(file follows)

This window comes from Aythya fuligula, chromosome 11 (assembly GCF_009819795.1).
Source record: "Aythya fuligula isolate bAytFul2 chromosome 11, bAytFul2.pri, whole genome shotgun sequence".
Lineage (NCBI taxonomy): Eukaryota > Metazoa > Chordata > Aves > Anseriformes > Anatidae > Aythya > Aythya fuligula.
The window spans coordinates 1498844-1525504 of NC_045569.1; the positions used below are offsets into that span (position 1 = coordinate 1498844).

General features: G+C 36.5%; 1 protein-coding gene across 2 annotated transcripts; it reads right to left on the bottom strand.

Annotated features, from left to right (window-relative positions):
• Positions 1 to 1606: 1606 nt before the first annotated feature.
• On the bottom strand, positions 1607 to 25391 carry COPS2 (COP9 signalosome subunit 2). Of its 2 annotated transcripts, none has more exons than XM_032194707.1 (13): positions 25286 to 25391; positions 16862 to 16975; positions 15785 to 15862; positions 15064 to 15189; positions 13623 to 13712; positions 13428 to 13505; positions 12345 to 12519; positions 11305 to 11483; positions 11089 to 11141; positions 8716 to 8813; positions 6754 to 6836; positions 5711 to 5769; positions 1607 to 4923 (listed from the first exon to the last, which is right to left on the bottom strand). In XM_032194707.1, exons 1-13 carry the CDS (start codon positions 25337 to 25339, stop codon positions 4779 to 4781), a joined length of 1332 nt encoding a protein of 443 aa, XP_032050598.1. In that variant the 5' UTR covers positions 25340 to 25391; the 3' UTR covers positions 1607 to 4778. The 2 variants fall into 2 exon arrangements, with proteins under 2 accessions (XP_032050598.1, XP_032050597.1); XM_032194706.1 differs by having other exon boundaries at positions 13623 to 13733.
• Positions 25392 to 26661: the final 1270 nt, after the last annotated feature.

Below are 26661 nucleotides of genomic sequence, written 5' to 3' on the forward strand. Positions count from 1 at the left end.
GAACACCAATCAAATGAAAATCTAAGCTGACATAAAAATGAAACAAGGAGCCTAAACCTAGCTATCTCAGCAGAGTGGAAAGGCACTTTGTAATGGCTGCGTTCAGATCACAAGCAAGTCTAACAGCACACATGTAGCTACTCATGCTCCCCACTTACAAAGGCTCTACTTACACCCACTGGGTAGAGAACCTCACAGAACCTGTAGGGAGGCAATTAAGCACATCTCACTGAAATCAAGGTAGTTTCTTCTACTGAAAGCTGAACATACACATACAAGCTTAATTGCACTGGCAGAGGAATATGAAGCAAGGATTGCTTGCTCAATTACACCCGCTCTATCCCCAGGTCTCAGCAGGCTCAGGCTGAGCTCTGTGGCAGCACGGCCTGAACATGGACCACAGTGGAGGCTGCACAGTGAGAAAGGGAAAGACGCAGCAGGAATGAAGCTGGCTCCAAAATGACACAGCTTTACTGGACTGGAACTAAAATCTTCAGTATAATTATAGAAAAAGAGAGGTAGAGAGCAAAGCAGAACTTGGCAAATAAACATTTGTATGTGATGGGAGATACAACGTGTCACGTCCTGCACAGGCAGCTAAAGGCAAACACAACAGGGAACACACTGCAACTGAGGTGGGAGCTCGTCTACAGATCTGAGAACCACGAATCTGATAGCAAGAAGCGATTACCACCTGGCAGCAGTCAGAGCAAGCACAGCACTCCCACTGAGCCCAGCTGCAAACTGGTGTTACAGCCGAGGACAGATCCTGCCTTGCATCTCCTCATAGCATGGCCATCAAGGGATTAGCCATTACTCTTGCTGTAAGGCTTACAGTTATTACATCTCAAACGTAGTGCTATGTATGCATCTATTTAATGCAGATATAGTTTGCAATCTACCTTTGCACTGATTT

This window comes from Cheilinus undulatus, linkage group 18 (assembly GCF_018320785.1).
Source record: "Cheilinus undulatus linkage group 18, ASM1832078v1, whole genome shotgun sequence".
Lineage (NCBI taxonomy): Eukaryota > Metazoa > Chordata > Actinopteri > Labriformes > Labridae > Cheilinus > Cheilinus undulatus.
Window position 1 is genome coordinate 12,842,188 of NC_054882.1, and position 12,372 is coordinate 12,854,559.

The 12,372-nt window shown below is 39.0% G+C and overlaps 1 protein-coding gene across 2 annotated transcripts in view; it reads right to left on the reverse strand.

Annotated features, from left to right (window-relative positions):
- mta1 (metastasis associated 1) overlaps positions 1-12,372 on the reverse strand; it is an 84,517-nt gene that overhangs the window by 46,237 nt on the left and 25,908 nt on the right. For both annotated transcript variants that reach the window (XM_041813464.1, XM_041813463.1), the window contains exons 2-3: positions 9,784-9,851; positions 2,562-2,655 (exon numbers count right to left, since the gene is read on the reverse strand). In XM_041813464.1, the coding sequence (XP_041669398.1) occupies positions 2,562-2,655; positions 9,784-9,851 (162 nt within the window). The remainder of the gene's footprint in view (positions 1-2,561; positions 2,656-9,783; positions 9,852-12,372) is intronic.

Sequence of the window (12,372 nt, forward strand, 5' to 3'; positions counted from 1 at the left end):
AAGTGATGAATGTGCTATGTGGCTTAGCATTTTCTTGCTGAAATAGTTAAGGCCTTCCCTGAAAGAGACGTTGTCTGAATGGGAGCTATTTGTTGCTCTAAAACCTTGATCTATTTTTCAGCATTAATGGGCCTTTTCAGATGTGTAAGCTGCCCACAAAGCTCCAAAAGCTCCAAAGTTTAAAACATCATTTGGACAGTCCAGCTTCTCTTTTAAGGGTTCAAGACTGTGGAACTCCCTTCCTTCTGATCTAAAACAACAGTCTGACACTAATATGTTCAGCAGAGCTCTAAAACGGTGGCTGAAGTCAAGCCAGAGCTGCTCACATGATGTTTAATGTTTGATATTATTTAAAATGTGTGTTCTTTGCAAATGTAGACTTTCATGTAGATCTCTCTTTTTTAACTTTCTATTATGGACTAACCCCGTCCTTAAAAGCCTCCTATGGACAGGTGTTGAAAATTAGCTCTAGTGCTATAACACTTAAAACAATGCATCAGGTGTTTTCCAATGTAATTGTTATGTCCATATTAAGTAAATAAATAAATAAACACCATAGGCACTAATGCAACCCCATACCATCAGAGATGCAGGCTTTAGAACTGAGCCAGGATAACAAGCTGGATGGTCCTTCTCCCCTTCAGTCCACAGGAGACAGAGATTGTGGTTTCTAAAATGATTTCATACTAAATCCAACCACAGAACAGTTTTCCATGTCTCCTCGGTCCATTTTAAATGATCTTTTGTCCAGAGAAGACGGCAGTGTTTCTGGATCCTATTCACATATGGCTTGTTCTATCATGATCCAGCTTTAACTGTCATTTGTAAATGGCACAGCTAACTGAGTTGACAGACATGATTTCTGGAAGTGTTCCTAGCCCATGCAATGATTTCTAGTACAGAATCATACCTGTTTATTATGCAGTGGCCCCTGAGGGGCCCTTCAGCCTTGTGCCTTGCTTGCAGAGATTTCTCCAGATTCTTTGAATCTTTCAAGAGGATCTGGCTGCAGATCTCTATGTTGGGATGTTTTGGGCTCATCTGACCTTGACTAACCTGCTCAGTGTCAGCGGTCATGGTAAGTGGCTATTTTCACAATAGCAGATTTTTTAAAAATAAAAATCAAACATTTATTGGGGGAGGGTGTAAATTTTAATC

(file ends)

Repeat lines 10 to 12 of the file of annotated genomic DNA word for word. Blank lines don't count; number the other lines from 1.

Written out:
Below are 26661 nucleotides of genomic sequence, written 5' to 3' on the forward strand. Positions count from 1 at the left end.
GAACACCAATCAAATGAAAATCTAAGCTGACATAAAAATGAAACAAGGAGCCTAAACCTAGCTATCTCAGCAGAGTGGAAAGGCACTTTGTAATGGCTGCGTTCAGATCACAAGCAAGTCTAACAGCACACATGTAGCTACTCATGCTCCCCACTTACAAAGGCTCTACTTACACCCACTGGGTAGAGAACCTCACAGAACCTGTAGGGAGGCAATTAAGCACATCTCACTGAAATCAAGGTAGTTTCTTCTACTGAAAGCTGAACATACACATACAAGCTTAATTGCACTGGCAGAGGAATATGAAGCAAGGATTGCTTGCTCAATTACACCCGCTCTATCCCCAGGTCTCAGCAGGCTCAGGCTGAGCTCTGTGGCAGCACGGCCTGAACATGGACCACAGTGGAGGCTGCACAGTGAGAAAGGGAAAGACGCAGCAGGAATGAAGCTGGCTCCAAAATGACACAGCTTTACTGGACTGGAACTAAAATCTTCAGTATAATTATAGAAAAAGAGAGGTAGAGAGCAAAGCAGAACTTGGCAAATAAACATTTGTATGTGATGGGAGATACAACGTGTCACGTCCTGCACAGGCAGCTAAAGGCAAACACAACAGGGAACACACTGCAACTGAGGTGGGAGCTCGTCTACAGATCTGAGAACCACGAATCTGATAGCAAGAAGCGATTACCACCTGGCAGCAGTCAGAGCAAGCACAGCACTCCCACTGAGCCCAGCTGCAAACTGGTGTTACAGCCGAGGACAGATCCTGCCTTGCATCTCCTCATAGCATGGCCATCAAGGGATTAGCCATTACTCTTGCTGTAAGGCTTACAGTTATTACATCTCAAACGTAGTGCTATGTATGCATCTATTTAATGCAGATATAGTTTGCAATCTACCTTTGCACTGATTT

This window comes from Cheilinus undulatus, linkage group 18 (assembly GCF_018320785.1).